Dave Holland, doublebass – Aziza [TrackList follows] – Dare2 DR2-009, 68:34 (10/14/16) ****:
(Dave Holland – bass/ Lionel Loueke – guitar/ Chris Potter – saxophones/ Eric Harland – drums)
Dave Holland Quartet keeps the intensity alive.
With legendary Bassist Dave Holland celebrating his 70th birthday this year, we might reasonably expect him to settle down and apply himself to something a little more sedate and reflective. Perhaps, a “Gateway Trio Unplugged does Bob Dylan,” or better yet an orchestral version of “Conference of the Birds with lyrics by Rumi.” But that isn’t Dave; Instead, we get another version of the Dave Holland Band, now stripped down to a quartet, playing some of the most raucous, funky, and spirited jazz of the year. The record under review appears on his own label, which he founded in 2005. His long tenure with ECM, a label on which Dave’s brand of energy jazz seemed to be incongruous, and seems to be over. We might wonder if this signals a new direction in his music. The answer is no. There is no swerving or slowing for Mr. Holland.
Joining the band is Lionel Loueke. Lionel is originally from Benin and arrived in United States (by way of France) to study at Berklee School of Music. He has played with Terence Blanchard, Cassandra Wilson, Wayne Shorter and many others. I have heard him described as an Afro-Jazz crossover. While there is just a touch of this influence on the final number, I don’t think it figures very prominently on this recording. To my ears, he is rooted in funk-jazz with a nod to fusion. The first track presents the new face of the band in declarative terms. It is little more than a funky hook contributed by the guitarist which stirs up a driving bass and aggressive drumming by Eric Harland. The longish solo by the guitarist has him showcasing his bag of guitar effects. One can imagine him asking the bassist if it is O.K to use all his synth toys. The leader, whose artistic adage (that he got from Sam River’s) is “Play it all; Leave nothing out,” would surely have told him “Use them all, early and often.” And thus we get a quick museum tour of older and newer guitar-synth effects which add pungency to the funk-rock riffs of the agile guitarist.
Long-time associate Chris Potter brings two tunes to the outing. On “Summer 15,” he plays soprano in restrained fashion on an intricate head. For “Blue Sufi,” he turns to tenor and demonstrates his more familiar style, which involves a heated swirl of notes, overelaborate to the point of vertigo. There is real mastery to his playing to be sure, but it is often constrained by a self-consciousness which makes it seem static or uncommunicative. Dave’s bass solo on “Sufi,” offers a reprieve, but the band howls up another storm with the drummer making sure not to “leave anything out.” There is a lot of rhythmic fun on the extroverted “Finding the Light,” on which Eric Harland wields a melodious drum-stick to Dave’s dancing bass figures. The drummer’s own “Friends” is as amicable as the title, a light sketch probed by the bassist while the guitarist stays in the background. Potter’s solo here is stunning virtuosity with just a touch of scale-running athleticism to remind you who is playing. The final tune is a funky and oddly-metered line to which Loueke adds some African vocals. A long dust-up between guitar and tenor ensues in which it appears the guitar will prevail, owing to its technological enhancements, but Potter is not to be outdone, giving back in kind with some frightful caterwauling. In the end, a dazzling unison brings everything together and the band stops on the dime.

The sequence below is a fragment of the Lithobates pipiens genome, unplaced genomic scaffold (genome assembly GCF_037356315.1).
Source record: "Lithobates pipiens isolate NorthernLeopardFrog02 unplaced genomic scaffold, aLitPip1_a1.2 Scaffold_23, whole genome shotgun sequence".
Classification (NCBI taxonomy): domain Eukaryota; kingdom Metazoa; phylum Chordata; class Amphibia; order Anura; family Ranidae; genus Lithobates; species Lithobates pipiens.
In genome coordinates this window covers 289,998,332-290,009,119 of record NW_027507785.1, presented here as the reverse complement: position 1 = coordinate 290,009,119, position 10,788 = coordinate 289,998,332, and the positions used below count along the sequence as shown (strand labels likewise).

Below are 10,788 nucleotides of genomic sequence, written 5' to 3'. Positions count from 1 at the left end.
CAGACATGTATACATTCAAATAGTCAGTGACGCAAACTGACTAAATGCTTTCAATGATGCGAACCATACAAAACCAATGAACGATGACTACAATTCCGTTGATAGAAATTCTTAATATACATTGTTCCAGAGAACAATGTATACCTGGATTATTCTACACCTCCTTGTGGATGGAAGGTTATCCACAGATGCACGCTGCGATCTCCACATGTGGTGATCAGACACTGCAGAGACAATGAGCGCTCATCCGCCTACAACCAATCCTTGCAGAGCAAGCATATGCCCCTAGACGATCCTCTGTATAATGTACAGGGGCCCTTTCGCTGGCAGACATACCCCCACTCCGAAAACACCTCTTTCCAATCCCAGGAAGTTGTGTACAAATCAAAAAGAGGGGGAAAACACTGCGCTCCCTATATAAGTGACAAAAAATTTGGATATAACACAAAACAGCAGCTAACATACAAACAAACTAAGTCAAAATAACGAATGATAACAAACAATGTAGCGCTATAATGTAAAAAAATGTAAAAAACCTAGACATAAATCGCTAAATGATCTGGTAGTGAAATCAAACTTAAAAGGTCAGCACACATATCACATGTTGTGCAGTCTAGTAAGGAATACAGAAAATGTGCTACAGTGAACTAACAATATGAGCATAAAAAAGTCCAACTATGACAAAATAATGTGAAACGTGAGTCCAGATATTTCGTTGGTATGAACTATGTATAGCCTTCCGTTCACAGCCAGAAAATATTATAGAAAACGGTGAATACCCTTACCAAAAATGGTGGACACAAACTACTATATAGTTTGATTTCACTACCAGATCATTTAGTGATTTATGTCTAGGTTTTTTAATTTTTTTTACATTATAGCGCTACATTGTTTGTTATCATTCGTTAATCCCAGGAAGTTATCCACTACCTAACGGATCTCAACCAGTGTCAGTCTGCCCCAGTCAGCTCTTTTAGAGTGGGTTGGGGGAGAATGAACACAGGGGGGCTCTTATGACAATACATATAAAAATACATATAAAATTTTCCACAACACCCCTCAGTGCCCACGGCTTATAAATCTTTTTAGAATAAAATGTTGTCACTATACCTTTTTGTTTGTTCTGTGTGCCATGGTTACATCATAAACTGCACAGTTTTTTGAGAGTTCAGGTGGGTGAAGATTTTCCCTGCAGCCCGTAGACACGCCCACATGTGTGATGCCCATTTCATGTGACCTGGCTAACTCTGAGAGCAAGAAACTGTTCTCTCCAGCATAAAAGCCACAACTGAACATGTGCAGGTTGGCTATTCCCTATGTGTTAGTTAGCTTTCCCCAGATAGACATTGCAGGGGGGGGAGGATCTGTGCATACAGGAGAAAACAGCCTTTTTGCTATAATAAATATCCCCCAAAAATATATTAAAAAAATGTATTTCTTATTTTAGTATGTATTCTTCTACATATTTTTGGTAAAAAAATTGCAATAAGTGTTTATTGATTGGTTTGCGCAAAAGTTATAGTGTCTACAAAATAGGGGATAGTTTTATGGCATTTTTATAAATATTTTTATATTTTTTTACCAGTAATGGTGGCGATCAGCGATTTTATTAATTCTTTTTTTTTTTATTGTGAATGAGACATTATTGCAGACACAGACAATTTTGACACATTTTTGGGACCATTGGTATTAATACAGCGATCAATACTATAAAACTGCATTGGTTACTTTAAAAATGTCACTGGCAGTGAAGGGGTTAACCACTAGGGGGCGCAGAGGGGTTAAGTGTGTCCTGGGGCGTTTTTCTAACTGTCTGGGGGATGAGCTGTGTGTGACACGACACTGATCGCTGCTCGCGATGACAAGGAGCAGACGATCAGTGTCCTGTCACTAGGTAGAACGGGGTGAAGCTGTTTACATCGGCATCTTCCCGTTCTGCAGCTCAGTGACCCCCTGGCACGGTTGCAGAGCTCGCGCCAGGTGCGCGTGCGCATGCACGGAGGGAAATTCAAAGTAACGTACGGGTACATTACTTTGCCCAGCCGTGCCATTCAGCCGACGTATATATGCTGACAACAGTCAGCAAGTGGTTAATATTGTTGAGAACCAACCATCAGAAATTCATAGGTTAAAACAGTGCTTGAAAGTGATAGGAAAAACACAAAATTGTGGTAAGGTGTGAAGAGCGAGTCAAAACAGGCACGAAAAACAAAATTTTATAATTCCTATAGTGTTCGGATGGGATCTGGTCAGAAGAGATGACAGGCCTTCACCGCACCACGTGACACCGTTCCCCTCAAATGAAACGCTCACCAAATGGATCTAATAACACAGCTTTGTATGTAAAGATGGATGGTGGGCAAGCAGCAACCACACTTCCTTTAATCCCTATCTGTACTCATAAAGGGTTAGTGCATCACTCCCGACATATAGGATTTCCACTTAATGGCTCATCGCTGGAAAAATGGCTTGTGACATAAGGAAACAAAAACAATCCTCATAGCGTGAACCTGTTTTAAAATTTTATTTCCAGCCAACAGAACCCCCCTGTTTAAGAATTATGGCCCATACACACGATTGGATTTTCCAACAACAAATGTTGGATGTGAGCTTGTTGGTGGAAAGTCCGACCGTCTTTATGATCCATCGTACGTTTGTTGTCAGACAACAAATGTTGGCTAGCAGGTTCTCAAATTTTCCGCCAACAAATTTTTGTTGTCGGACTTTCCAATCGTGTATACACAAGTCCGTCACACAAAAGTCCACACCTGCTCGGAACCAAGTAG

For a couple of decades now, the Dave Holland Band has stood for uncompromisingly complex, rhythmically driven improvisation by a perfectly integrated band. Like Charles Mingus before him, Dave steers the juggernaut from behind and implores his young lions to shout their talent heavenwards. The comparison with Mingus does not hold up, though, when we consider the compositional side of the music. Having taken in the Holland Band on tour in Portland, Oregon some years back, I was struck that the tunes were, by in large, just frameworks for very long solos and furious (but always rigorously tight) group interaction. On this record too, the tunes are not especially memorable and are overwhelmed by the soloists. As for the rhythm section, they follow the dictum, “More is better.” It makes for a very thickly-textured kind of musical vehemence which might not be for all ears. Fans of the ECM Holland years, who think “Not For Nothing” and “Prime Directive” represent the cutting edge of modern jazz will find this session to be both familiar and thrilling. The addition of the guitarist might recall the very fine “Extensions” (1989) on which a young Kevin Eubanks played brilliantly on excellent tunes by Dave. One thing is certain, these are all very fine musicians in-tune with Holland’s exuberance. I think this CD will find an appreciative audience and perhaps even make some new fans.
TrackList: Aziza Dance; Summer 15; Walkin The Walk; Aquila; Blue Sufi; Finding the Light; Friends; Sleepless Night